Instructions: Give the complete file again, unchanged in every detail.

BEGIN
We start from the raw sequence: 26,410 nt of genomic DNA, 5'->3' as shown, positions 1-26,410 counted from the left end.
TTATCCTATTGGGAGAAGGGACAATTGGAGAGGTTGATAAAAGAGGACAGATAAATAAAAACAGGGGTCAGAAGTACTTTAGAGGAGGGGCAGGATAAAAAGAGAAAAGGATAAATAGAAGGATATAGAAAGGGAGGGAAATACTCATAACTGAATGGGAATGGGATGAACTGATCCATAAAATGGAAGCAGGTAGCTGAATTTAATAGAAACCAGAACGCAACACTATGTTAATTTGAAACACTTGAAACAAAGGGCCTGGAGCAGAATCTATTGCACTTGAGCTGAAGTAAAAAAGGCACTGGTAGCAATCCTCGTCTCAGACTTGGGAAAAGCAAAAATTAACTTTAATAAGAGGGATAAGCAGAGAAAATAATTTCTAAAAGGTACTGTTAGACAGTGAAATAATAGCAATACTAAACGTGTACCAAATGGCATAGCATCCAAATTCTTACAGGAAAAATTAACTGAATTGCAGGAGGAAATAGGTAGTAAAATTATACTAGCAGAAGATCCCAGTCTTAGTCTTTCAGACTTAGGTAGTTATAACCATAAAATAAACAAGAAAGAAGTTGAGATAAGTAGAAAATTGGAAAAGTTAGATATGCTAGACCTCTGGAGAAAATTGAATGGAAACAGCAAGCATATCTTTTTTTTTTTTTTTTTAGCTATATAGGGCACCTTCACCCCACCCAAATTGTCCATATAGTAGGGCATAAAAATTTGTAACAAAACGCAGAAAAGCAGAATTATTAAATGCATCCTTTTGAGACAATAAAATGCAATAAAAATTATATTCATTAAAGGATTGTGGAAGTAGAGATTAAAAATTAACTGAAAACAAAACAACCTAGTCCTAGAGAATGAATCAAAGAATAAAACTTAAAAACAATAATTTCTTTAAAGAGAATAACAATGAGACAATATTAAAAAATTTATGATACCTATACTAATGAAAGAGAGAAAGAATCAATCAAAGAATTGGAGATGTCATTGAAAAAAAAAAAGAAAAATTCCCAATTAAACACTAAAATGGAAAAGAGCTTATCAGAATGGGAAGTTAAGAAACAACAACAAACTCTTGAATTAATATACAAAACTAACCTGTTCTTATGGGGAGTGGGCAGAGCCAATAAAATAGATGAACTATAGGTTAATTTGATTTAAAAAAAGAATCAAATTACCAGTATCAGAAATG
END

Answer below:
We start from the raw sequence: 26,410 nt of genomic DNA, 5'->3' as shown, positions 1-26,410 counted from the left end.
TTATCCTATTGGGAGAAGGGACAATTGGAGAGGTTGATAAAAGAGGACAGATAAATAAAAACAGGGGTCAGAAGTACTTTAGAGGAGGGGCAGGATAAAAAGAGAAAAGGATAAATAGAAGGATATAGAAAGGGAGGGAAATACTCATAACTGAATGGGAATGGGATGAACTGATCCATAAAATGGAAGCAGGTAGCTGAATTTAATAGAAACCAGAACGCAACACTATGTTAATTTGAAACACTTGAAACAAAGGGCCTGGAGCAGAATCTATTGCACTTGAGCTGAAGTAAAAAAGGCACTGGTAGCAATCCTCGTCTCAGACTTGGGAAAAGCAAAAATTAACTTTAATAAGAGGGATAAGCAGAGAAAATAATTTCTAAAAGGTACTGTTAGACAGTGAAATAATAGCAATACTAAACGTGTACCAAATGGCATAGCATCCAAATTCTTACAGGAAAAATTAACTGAATTGCAGGAGGAAATAGGTAGTAAAATTATACTAGCAGAAGATCCCAGTCTTAGTCTTTCAGACTTAGGTAGTTATAACCATAAAATAAACAAGAAAGAAGTTGAGATAAGTAGAAAATTGGAAAAGTTAGATATGCTAGACCTCTGGAGAAAATTGAATGGAAACAGCAAGCATATCTTTTTTTTTTTTTTTTTAGCTATATAGGGCACCTTCACCCCACCCAAATTGTCCATATAGTAGGGCATAAAAATTTGTAACAAAACGCAGAAAAGCAGAATTATTAAATGCATCCTTTTGAGACAATAAAATGCAATAAAAATTATATTCATTAAAGGATTGTGGAAGTAGAGATTAAAAATTAACTGAAAACAAAACAACCTAGTCCTAGAGAATGAATCAAAGAATAAAACTTAAAAACAATAATTTCTTTAAAGAGAATAACAATGAGACAATATTAAAAAATTTATGATACCTATACTAATGAAAGAGAGAAAGAATCAATCAAAGAATTGGAGATGTCATTGAAAAAAAAAAAGAAAAATTCCCAATTAAACACTAAAATGGAAAAGAGCTTATCAGAATGGGAAGTTAAGAAACAACAACAAACTCTTGAATTAATATACAAAACTAACCTGTTCTTATGGGGAGTGGGCAGAGCCAATAAAATAGATGAACTATAGGTTAATTTGATTTAAAAAAAGAATCAAATTACCAGTATCAGAAATG